On July 21, the Valdai Discussion Club hosted a discussion titled “National Identity as a Form of Geopolitical Struggle”. Oleg Barabanov, Programme Director of the Club, who moderated the discussion, invited the participants to discuss the processes of shaping national identity and the possibility of its formatting, as well as the role of society in these processes and the risks associated with them.
Miša Đurković, Director of the Institute for European Studies (Serbia), author of the books “Dark Corridors of Power” and “The Illusion of the European Union”, postulated that we live in a time of unstable identity ideology based on the fact that nothing is permanent, either at the personal or at the national level. Such ideology is in the interests of transnational corporations. The great powers also use this constructivist ideology to their benefit, creating regional and quasi-national identities to counter the geopolitical interests of other states and to change political reality. Đurković considers the actions of the West in Ukraine and a number of historical moments associated with the formation of Croatian, Montenegrin, Bosnian and Albanian identities and with the reform of the Serbian language carried out in the 19th century by the linguist Vuk Karadžić as characteristic examples of such identity construction. He paid special attention to the dangers associated with dual identities and the problems of identity blurring, which are generated, among other things, by migration.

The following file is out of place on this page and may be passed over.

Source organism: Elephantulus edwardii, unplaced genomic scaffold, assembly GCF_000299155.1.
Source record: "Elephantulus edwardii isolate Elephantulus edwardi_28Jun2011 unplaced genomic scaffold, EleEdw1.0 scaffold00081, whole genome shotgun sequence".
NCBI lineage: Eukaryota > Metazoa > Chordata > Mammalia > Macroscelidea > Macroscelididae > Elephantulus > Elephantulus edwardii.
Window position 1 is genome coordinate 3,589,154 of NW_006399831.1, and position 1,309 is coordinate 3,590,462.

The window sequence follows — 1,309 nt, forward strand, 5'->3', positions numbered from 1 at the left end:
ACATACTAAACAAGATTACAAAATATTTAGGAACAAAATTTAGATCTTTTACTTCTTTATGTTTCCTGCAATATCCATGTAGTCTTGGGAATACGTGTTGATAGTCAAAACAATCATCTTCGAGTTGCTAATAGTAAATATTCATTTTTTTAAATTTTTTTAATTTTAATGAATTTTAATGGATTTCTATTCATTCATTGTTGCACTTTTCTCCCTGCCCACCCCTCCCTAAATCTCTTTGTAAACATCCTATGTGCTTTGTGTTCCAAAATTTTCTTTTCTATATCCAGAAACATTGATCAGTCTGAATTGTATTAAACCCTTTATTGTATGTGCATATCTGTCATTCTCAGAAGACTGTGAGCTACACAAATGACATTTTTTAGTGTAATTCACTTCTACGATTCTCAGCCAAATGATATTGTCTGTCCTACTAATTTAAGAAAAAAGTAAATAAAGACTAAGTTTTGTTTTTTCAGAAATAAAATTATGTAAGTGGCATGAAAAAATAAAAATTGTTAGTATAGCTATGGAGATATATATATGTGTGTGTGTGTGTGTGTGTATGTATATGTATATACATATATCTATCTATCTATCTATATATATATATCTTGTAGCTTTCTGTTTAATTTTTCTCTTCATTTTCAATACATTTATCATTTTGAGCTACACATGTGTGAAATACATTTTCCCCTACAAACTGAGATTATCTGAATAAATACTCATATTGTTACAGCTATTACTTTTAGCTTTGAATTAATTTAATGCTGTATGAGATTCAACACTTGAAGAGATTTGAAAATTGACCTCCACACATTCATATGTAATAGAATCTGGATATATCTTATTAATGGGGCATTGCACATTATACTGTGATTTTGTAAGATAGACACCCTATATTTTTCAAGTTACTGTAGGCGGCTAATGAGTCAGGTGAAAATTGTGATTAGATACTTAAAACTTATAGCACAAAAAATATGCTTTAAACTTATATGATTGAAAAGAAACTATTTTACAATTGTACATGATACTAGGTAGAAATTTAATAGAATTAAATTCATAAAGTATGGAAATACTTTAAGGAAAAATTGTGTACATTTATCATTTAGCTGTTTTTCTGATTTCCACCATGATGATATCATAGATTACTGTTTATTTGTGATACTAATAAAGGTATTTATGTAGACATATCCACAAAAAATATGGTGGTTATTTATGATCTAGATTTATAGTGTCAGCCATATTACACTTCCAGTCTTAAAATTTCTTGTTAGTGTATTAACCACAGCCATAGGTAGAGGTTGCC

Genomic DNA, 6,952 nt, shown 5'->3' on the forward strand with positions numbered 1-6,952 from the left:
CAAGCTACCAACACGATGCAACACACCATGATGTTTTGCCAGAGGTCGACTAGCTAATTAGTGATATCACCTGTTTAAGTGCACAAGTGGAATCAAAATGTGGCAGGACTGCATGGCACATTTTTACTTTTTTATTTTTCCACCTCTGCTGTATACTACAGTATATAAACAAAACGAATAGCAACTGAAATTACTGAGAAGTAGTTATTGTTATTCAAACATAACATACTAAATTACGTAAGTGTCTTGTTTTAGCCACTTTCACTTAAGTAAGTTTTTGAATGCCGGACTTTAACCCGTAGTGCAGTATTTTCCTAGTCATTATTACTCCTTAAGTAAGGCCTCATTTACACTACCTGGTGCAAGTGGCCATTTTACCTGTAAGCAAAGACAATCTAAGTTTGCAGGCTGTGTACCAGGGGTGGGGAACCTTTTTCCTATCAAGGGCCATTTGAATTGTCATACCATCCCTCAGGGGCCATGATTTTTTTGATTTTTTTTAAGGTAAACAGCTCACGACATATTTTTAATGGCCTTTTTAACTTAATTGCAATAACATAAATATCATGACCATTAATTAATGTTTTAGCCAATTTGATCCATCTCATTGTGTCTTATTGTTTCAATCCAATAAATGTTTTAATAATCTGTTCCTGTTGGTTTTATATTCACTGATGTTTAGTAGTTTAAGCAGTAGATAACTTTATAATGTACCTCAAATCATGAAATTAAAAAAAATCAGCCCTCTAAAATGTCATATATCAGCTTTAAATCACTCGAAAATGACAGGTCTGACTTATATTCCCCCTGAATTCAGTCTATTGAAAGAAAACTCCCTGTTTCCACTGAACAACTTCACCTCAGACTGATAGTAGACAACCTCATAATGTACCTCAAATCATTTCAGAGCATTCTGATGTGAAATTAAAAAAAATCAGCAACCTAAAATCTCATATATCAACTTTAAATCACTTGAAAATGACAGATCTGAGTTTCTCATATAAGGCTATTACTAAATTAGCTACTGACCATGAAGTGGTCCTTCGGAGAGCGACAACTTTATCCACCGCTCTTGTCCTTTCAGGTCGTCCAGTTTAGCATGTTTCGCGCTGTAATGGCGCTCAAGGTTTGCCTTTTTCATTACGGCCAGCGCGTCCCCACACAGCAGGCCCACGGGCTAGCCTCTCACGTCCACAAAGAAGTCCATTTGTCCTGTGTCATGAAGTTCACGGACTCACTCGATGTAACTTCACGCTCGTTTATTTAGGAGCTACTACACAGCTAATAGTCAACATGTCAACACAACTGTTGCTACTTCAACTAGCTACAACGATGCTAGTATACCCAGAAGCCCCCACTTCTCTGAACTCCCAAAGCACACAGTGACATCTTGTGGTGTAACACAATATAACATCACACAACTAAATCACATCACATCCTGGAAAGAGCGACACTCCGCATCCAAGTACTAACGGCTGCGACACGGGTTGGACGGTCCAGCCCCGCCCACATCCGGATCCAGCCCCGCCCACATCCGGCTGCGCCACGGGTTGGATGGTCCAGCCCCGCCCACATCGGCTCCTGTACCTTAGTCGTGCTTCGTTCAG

Oleg Bondarenko, Director of the Progressive Policy Foundation, Editor-in-Chief of The Balkanist project, noted that nowadays people of the world, in a sense, live “in different orbits” and therefore different things can be named “national identity” in different regions of the world. At present, in his opinion, it makes more sense to talk about national identity, which has become a political tool of various major geopolitical actors, in terms of “metamodern”, and not in the academic terms of the last century. Speaking of modern Europe, he noted that, despite the proclaimed transhumanist values, it continues to live in the old paradigm of nation-states and its countries actively resist the attempts of their regions to “exercise sovereignty”. This is what prevents Europe from becoming a major geopolitical actor and makes it vulnerable, for example, to the American policy of “divide and conquer”. He also considered the issue of local identity, primarily in the context of globalization, noting that although globalization is inevitable and fighting against it resembles a quixotic fight against windmills, the question is what kind of globalization it will be: a globalization of “hundreds of languages and cultures” or an “Anglo-Saxon” one, with total unification.